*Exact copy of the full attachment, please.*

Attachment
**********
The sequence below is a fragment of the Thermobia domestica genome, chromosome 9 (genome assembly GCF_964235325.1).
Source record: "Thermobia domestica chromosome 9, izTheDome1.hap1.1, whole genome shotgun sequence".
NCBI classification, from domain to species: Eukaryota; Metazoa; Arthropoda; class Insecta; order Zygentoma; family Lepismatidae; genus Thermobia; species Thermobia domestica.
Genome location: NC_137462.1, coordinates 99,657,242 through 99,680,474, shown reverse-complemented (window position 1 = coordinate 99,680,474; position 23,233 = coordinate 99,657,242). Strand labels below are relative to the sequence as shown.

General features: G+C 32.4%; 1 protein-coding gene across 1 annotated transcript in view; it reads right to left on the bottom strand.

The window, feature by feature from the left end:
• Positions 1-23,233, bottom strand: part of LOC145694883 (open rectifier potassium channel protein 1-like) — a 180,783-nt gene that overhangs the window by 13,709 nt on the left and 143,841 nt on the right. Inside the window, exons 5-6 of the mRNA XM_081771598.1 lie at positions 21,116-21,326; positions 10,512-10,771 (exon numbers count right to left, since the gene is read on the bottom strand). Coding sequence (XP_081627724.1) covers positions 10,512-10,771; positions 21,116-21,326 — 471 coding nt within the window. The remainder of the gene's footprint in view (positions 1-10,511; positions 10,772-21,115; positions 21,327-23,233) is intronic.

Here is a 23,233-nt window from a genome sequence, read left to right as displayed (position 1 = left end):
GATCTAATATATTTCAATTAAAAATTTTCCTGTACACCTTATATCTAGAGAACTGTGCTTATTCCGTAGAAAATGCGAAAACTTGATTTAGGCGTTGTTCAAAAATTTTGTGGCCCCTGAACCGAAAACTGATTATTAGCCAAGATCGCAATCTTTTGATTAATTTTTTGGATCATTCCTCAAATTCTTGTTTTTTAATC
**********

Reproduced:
The sequence below is a fragment of the Thermobia domestica genome, chromosome 9 (genome assembly GCF_964235325.1).
Source record: "Thermobia domestica chromosome 9, izTheDome1.hap1.1, whole genome shotgun sequence".
NCBI classification, from domain to species: Eukaryota; Metazoa; Arthropoda; class Insecta; order Zygentoma; family Lepismatidae; genus Thermobia; species Thermobia domestica.
Genome location: NC_137462.1, coordinates 99,657,242 through 99,680,474, shown reverse-complemented (window position 1 = coordinate 99,680,474; position 23,233 = coordinate 99,657,242). Strand labels below are relative to the sequence as shown.

General features: G+C 32.4%; 1 protein-coding gene across 1 annotated transcript in view; it reads right to left on the bottom strand.

The window, feature by feature from the left end:
• Positions 1-23,233, bottom strand: part of LOC145694883 (open rectifier potassium channel protein 1-like) — a 180,783-nt gene that overhangs the window by 13,709 nt on the left and 143,841 nt on the right. Inside the window, exons 5-6 of the mRNA XM_081771598.1 lie at positions 21,116-21,326; positions 10,512-10,771 (exon numbers count right to left, since the gene is read on the bottom strand). Coding sequence (XP_081627724.1) covers positions 10,512-10,771; positions 21,116-21,326 — 471 coding nt within the window. The remainder of the gene's footprint in view (positions 1-10,511; positions 10,772-21,115; positions 21,327-23,233) is intronic.

Here is a 23,233-nt window from a genome sequence, read left to right as displayed (position 1 = left end):
GATCTAATATATTTCAATTAAAAATTTTCCTGTACACCTTATATCTAGAGAACTGTGCTTATTCCGTAGAAAATGCGAAAACTTGATTTAGGCGTTGTTCAAAAATTTTGTGGCCCCTGAACCGAAAACTGATTATTAGCCAAGATCGCAATCTTTTGATTAATTTTTTGGATCATTCCTCAAATTCTTGTTTTTTAATC